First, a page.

Chiral resolution with frozen aqueous amino acids†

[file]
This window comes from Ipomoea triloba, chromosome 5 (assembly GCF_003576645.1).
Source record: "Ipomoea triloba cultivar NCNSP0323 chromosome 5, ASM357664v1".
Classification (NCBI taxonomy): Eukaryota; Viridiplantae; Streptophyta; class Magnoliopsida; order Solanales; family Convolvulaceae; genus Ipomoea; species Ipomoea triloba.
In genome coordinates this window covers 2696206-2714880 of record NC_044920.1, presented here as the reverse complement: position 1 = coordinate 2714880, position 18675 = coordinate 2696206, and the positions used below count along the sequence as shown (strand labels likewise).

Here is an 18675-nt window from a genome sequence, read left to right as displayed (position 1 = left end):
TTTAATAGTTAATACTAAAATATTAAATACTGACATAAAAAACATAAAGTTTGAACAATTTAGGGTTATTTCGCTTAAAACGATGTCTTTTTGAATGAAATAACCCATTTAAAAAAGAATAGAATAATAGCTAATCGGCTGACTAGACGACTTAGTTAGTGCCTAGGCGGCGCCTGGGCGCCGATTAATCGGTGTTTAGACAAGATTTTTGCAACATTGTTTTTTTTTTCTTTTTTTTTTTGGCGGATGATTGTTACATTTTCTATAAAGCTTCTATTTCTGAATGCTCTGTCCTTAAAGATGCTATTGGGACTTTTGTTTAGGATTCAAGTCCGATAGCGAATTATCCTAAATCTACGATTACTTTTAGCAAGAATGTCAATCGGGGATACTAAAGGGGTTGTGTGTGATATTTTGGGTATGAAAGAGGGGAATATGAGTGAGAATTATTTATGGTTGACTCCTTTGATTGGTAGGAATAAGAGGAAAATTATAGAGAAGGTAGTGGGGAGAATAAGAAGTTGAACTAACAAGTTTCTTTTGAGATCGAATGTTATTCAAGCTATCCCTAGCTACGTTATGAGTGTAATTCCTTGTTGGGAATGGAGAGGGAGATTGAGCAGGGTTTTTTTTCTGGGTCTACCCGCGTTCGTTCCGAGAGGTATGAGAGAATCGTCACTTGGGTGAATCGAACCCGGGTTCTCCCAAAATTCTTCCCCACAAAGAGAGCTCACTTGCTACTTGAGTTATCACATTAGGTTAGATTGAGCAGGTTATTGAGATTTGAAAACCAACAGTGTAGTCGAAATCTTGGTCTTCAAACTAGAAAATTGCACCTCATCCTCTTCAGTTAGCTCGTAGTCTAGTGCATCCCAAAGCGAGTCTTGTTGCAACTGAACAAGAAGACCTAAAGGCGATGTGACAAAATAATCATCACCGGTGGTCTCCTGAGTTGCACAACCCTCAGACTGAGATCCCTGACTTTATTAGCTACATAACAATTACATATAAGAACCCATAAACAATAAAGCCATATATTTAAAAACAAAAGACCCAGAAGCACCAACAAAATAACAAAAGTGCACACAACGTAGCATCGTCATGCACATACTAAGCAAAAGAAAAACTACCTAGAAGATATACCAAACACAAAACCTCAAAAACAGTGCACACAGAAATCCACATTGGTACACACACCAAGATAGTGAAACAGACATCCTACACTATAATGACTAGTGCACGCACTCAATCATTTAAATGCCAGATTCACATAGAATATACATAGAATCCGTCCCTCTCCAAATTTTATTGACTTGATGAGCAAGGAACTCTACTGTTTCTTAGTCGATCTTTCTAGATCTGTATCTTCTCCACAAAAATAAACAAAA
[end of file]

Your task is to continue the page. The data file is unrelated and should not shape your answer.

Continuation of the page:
Frozen aqueous amino acids are screened to determine their chiral resolution using ice chromatography. Freezing allows convenient preparation of functional solid materials without organic syntheses. Frozen proline and leucine resolve the enantiomers of 1,1′-bi-2-naphthol (BINOL), while other amino acids tested do not show chiral selectivity. The effects seen when changing the pH of an amino acid solution before freezing suggest that the amino group of the amino acid plays an important role as a hydrogen bond acceptor. The molecular mechanism of chiral resolution is examined using Gaussian 9.0. A single proline molecule does not show chiral resolution capability. In contrast, two proline molecules fixed on the ice surface through the carboxyl groups show preferable interaction with the R enantiomer of BINOL. In the optimized structure of the Pro molecules on the ice surface, the distance between carboxyl oxygen and water oxygen on the ice surface ranges from 0.2533 to 0.2594 nm. The amino nitrogen atoms interact with the OH groups in BINOL with the distances of 0.2668 and 2.770 nm for the R-enantiomer and 0.2711 and 0.2717 nm for S-enantiomer. The preferable interaction with the R-enantiomer of BINOL is in accordance with the ice chromatography results, which reveal a stronger retentivity for the R enantiomer. These results strongly suggest that amino acids are expelled from the ice phase upon freezing, and form aggregates that provide multiple hydrogen bonding sites to enhance chiral resolution.